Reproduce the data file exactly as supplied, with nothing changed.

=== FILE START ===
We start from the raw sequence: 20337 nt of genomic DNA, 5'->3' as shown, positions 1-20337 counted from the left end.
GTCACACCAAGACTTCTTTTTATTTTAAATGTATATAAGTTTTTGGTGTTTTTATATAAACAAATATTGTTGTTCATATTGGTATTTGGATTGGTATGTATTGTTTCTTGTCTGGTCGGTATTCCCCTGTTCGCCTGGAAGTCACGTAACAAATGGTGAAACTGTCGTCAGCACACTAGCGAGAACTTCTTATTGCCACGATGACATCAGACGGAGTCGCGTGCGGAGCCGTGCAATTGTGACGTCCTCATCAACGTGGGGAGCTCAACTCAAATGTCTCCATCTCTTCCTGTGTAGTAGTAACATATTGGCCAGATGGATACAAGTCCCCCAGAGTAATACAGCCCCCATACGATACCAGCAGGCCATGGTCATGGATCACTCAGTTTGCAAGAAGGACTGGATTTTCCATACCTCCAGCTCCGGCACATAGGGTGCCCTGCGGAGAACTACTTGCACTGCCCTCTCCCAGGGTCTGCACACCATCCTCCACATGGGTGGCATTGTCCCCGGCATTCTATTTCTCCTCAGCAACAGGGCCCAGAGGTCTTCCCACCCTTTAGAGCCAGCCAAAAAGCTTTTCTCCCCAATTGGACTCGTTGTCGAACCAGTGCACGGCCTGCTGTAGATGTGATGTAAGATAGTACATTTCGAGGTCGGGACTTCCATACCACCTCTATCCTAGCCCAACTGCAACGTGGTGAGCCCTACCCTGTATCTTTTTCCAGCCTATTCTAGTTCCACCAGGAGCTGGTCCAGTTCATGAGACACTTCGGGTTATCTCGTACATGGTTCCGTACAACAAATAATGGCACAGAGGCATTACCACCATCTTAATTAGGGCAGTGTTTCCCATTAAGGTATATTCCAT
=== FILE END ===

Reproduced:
We start from the raw sequence: 20337 nt of genomic DNA, 5'->3' as shown, positions 1-20337 counted from the left end.
GTCACACCAAGACTTCTTTTTATTTTAAATGTATATAAGTTTTTGGTGTTTTTATATAAACAAATATTGTTGTTCATATTGGTATTTGGATTGGTATGTATTGTTTCTTGTCTGGTCGGTATTCCCCTGTTCGCCTGGAAGTCACGTAACAAATGGTGAAACTGTCGTCAGCACACTAGCGAGAACTTCTTATTGCCACGATGACATCAGACGGAGTCGCGTGCGGAGCCGTGCAATTGTGACGTCCTCATCAACGTGGGGAGCTCAACTCAAATGTCTCCATCTCTTCCTGTGTAGTAGTAACATATTGGCCAGATGGATACAAGTCCCCCAGAGTAATACAGCCCCCATACGATACCAGCAGGCCATGGTCATGGATCACTCAGTTTGCAAGAAGGACTGGATTTTCCATACCTCCAGCTCCGGCACATAGGGTGCCCTGCGGAGAACTACTTGCACTGCCCTCTCCCAGGGTCTGCACACCATCCTCCACATGGGTGGCATTGTCCCCGGCATTCTATTTCTCCTCAGCAACAGGGCCCAGAGGTCTTCCCACCCTTTAGAGCCAGCCAAAAAGCTTTTCTCCCCAATTGGACTCGTTGTCGAACCAGTGCACGGCCTGCTGTAGATGTGATGTAAGATAGTACATTTCGAGGTCGGGACTTCCATACCACCTCTATCCTAGCCCAACTGCAACGTGGTGAGCCCTACCCTGTATCTTTTTCCAGCCTATTCTAGTTCCACCAGGAGCTGGTCCAGTTCATGAGACACTTCGGGTTATCTCGTACATGGTTCCGTACAACAAATAATGGCACAGAGGCATTACCACCATCTTAATTAGGGCAGTGTTTCCCATTAAGGTATATTCCAT